The majority of industrial buildings will become non functional. Partial to complete wall and roof failure is expected. All wood framed low rising apartment buildings will be destroyed. Concrete block low rise apartments will sustain major damage...including some wall and roof failure.

High rise office and apartment buildings will sway dangerously...A few to the point of a total collapse. All windows will blow out." [Twitter]

Ricks went on to detail the spread of airborne debris and its devastating effects: a power outage that "will last for weeks," and water shortages that "will make human suffering incredible by modern standards." For once, it would've been nice if the weatherman had been wrong. Becca Stanek

For those who have everything
10:48 a.m. ET
Courtesy photo

"The only thing better than a remote-controlled plane is a remote-controlled boat" — unless you can find a toy that handles both functions, says Adam Clark Estes at Gizmodo. Parrot's Hydrofoil Minidrone ($179) is the first mini-drone that can capture video by air or sea. In a pool or lake, the vehicle acts like a fan boat: Four copter blades propel it to a speed of 6 mph as it skims across the water under the control of a smartphone or tablet. When you remove the quadcopter, that component can fly in the air at double the speed. It's not a game changer, but "it's a really cool new trick." The Week Staff

Democracy in action
10:28 a.m. ET
iStock

This past spring, the city of Columbia, Missouri created a very gerrymandered community improvement district (CID), a special designation of territory within which voters can levy extra taxes to fund projects like roadwork or landscaping of public green spaces. Per state law, if there are no voters registered in a CID, property owners get to make the tax decision instead.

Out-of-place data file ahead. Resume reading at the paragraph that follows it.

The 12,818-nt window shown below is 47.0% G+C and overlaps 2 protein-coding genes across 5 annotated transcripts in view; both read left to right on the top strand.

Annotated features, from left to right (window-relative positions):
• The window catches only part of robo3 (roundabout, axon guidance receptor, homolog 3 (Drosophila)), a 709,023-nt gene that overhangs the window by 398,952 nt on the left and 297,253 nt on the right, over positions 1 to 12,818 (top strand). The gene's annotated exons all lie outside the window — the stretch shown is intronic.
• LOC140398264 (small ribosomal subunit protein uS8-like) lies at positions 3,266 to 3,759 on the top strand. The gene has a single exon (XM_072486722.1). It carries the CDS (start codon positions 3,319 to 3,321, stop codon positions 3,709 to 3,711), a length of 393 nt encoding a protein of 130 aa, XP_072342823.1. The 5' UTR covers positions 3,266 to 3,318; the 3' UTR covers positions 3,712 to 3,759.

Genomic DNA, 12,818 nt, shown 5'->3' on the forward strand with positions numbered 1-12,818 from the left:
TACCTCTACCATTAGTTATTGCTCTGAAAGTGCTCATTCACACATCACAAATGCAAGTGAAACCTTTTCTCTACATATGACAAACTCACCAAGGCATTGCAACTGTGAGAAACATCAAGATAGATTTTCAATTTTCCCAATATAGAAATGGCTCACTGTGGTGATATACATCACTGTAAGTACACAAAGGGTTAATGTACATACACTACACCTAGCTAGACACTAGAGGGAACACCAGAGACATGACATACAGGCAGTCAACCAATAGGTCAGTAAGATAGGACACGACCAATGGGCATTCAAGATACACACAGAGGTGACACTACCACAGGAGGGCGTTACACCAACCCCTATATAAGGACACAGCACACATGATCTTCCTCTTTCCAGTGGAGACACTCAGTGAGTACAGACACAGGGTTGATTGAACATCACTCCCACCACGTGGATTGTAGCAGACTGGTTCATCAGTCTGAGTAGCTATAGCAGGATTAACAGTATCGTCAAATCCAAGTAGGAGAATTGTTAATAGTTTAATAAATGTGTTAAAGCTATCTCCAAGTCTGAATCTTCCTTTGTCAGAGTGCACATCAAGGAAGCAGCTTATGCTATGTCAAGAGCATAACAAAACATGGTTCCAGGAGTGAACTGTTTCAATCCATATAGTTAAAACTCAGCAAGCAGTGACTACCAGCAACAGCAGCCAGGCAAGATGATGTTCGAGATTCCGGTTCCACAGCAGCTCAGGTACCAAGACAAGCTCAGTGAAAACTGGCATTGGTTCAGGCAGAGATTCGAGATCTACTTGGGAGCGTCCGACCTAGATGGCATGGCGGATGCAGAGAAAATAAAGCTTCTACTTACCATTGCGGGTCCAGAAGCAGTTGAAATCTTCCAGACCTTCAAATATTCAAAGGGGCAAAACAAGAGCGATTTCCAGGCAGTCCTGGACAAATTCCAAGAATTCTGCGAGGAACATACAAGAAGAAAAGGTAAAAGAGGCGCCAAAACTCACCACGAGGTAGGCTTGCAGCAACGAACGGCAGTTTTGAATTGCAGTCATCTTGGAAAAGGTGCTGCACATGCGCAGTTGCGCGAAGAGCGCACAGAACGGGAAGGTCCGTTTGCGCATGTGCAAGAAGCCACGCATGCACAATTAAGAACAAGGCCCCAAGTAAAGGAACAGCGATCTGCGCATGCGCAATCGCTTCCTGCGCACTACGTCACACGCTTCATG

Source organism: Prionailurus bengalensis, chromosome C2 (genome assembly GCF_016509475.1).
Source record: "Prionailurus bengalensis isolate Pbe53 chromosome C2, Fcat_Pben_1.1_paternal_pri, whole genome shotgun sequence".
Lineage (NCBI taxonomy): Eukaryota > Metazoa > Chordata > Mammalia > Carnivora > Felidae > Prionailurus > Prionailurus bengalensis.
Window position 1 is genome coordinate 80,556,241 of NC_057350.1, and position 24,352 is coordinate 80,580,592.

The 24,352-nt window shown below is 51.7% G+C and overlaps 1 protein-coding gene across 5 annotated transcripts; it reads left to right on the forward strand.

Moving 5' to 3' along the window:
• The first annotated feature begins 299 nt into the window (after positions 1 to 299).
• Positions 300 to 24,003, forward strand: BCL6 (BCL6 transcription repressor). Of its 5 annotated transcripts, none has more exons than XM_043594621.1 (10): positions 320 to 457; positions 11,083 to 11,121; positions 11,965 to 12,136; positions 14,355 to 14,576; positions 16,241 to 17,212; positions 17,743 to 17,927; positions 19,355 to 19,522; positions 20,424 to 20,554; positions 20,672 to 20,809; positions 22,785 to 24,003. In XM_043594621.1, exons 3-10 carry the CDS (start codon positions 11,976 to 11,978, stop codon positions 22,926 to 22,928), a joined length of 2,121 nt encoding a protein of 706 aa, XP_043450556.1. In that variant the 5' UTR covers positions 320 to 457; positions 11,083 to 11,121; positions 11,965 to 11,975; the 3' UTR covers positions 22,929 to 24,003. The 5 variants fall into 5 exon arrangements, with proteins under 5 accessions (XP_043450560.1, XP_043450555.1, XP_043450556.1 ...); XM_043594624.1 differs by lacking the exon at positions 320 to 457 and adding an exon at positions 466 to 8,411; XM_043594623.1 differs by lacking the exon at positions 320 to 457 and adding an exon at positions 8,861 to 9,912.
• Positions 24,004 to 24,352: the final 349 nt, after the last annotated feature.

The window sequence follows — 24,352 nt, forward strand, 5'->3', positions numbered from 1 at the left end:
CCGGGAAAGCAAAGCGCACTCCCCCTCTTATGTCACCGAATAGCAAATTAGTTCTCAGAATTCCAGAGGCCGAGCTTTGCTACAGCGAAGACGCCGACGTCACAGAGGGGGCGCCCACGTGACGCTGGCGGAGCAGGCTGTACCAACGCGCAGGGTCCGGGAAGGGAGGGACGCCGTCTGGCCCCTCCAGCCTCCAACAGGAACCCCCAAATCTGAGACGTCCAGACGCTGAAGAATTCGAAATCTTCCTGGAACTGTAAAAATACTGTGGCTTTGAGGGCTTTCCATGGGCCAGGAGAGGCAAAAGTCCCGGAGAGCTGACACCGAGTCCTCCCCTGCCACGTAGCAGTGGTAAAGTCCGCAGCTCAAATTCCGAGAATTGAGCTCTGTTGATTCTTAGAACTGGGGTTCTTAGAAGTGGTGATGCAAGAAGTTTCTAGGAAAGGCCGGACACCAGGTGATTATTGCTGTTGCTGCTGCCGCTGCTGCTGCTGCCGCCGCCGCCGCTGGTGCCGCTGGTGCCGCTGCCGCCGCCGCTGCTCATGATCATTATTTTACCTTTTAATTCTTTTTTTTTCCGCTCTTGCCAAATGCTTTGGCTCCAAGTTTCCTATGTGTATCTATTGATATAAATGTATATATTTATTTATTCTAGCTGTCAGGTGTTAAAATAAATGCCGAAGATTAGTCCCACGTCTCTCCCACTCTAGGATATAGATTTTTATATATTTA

That was property owners' plan in Columbia until they found out that a single University of Missouri college student, 23-year-old Jen Henderson, is actually a registered voter in the new district. While the CID was carefully designed to exclude residences, Henderson lives in a guest house in the area and registered to vote at that address.

Now, Henderson is the sole deciding voter in a referendum to impose a 0.5 percent tax on goods — including groceries — sold within the CID. She's leaning toward a "no" vote, especially after the CID's director asked her to unregister and forfeit her vote. "Taxing [nearby residents'] food is kind of sad," too, Henderson says, particularly when the CID director "is going to be making like $70,000 a year off of this whole deal. These people make a quarter of that. They can barely afford to go buy food, and you’re taxing their food."